What’s your biggest obstacle to productivity?

When I asked the question on my Facebook page, my notifications started blowing up.

I was shocked by the response: 81 comments in 3 days.

It must have struck a nerve.

If you’re a freelance writer struggling with productivity, there’s a good chance you need to change the way you think.

There’s three mind-mush habits most of need to change. Here’s what I’m talking about…

1. Distraction attraction

The top answer and enemy #1 to productivity: “My brain.”

There are a few things happening here. When you’re too distracted to get anything done, you need to get the thoughts out of your head so you can focus.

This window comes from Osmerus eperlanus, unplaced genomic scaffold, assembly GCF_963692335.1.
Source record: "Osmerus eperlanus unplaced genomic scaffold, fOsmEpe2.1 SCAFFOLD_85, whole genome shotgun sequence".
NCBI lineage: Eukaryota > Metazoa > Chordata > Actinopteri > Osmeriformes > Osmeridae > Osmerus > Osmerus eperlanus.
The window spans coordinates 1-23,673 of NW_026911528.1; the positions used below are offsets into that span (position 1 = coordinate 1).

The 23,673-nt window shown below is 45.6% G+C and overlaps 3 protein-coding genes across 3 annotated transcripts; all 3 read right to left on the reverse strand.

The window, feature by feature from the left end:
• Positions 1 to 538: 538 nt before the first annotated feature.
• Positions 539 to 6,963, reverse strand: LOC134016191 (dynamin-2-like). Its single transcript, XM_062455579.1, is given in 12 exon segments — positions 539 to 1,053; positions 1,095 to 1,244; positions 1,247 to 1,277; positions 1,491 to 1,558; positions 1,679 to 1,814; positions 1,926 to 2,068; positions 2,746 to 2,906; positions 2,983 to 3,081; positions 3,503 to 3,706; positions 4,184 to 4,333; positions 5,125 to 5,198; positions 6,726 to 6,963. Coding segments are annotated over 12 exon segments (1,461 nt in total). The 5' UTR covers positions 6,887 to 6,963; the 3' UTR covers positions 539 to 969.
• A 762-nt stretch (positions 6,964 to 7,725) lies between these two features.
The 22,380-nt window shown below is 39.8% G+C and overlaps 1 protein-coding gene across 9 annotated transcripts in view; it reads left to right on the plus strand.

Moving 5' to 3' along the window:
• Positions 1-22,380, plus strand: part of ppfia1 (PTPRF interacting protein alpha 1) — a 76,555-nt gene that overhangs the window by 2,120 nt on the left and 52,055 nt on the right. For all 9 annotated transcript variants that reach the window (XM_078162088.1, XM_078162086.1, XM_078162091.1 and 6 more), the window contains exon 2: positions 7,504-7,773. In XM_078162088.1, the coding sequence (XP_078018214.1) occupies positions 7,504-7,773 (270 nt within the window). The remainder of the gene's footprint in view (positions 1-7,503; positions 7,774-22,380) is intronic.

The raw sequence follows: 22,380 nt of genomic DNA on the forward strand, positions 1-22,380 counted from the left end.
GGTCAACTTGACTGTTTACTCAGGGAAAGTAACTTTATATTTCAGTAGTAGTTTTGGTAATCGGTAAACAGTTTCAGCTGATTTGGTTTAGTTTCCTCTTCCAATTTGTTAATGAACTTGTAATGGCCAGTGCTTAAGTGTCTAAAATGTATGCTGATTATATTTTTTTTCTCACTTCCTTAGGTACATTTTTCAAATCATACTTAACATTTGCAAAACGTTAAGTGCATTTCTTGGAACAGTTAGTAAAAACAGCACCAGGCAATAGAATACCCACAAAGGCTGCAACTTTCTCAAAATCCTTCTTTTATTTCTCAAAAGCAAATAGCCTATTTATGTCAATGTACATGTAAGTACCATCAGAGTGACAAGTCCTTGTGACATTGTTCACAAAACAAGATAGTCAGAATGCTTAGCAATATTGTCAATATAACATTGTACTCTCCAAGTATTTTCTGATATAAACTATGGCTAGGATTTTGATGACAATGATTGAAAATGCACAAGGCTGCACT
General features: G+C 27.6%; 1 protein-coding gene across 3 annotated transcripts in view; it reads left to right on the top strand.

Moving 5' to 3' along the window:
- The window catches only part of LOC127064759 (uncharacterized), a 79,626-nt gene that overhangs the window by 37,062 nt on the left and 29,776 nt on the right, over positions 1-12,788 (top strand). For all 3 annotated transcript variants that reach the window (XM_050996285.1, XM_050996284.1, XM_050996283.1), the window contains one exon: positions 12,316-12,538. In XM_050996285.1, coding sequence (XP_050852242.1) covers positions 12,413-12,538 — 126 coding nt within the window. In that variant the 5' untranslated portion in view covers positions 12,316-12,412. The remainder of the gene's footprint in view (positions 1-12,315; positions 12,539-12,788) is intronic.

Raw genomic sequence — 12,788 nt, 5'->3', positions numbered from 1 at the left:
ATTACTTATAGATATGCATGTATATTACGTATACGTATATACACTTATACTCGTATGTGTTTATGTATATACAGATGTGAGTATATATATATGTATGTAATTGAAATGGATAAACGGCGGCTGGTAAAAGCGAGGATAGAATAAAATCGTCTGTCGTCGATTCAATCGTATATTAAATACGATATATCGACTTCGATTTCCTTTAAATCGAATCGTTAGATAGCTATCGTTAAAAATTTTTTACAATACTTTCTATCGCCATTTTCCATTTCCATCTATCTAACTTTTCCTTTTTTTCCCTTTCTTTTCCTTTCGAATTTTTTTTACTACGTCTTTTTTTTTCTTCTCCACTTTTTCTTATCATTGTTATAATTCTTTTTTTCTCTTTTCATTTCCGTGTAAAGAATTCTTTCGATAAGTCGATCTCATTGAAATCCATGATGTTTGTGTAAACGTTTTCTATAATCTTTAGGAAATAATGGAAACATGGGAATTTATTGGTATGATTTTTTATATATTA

Keep in mind productivity guru, David Allen’s famous quote:

“Your mind is for having ideas, not holding them.”

You need a system to park those ideas so you can get back to work…

  • Add it to your to-do list.
  • Type it into the reminders app.
  • Delegate the thought to Siri.
  • Get it out of your head.

The second stumbling block might seem obvious…

Your brain is unique to you. My system works for me, but it might not be the best for you.

Which productivity style sounds most like you?

  • Prioritizer: logical, analytical, and fact-based
  • Planner: organized, sequential, and detailed
  • Arranger: supportive, expressive, and emotional
  • Visualizer: holistic, intuitive, and big picture thinking

FYI… you’re a unique human. You might align most with one style. But that doesn’t mean you can’t steal some tactics from other styles to maximize productivity.

2. ‘I’ll do it later’ disease

Another common answer in my poll was some form of procrastination.

Let’s define the enemy…